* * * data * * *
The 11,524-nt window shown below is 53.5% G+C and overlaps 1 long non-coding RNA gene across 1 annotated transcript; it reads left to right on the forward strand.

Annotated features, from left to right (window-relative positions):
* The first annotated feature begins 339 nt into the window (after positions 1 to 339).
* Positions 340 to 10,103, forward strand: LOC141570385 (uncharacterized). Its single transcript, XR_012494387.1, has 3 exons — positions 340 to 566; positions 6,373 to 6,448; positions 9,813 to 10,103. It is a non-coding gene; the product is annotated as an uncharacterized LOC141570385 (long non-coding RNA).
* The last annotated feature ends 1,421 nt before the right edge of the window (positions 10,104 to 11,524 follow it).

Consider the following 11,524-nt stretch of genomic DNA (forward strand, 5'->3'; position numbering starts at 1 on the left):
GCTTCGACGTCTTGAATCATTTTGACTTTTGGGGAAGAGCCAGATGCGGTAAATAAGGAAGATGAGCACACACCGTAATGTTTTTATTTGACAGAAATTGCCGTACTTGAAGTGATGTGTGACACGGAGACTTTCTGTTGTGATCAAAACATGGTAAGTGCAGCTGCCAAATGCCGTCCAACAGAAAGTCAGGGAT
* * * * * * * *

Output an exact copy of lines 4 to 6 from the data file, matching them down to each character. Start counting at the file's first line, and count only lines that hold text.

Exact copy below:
* Positions 340 to 10,103, forward strand: LOC141570385 (uncharacterized). Its single transcript, XR_012494387.1, has 3 exons — positions 340 to 566; positions 6,373 to 6,448; positions 9,813 to 10,103. It is a non-coding gene; the product is annotated as an uncharacterized LOC141570385 (long non-coding RNA).
* The last annotated feature ends 1,421 nt before the right edge of the window (positions 10,104 to 11,524 follow it).

Consider the following 11,524-nt stretch of genomic DNA (forward strand, 5'->3'; position numbering starts at 1 on the left):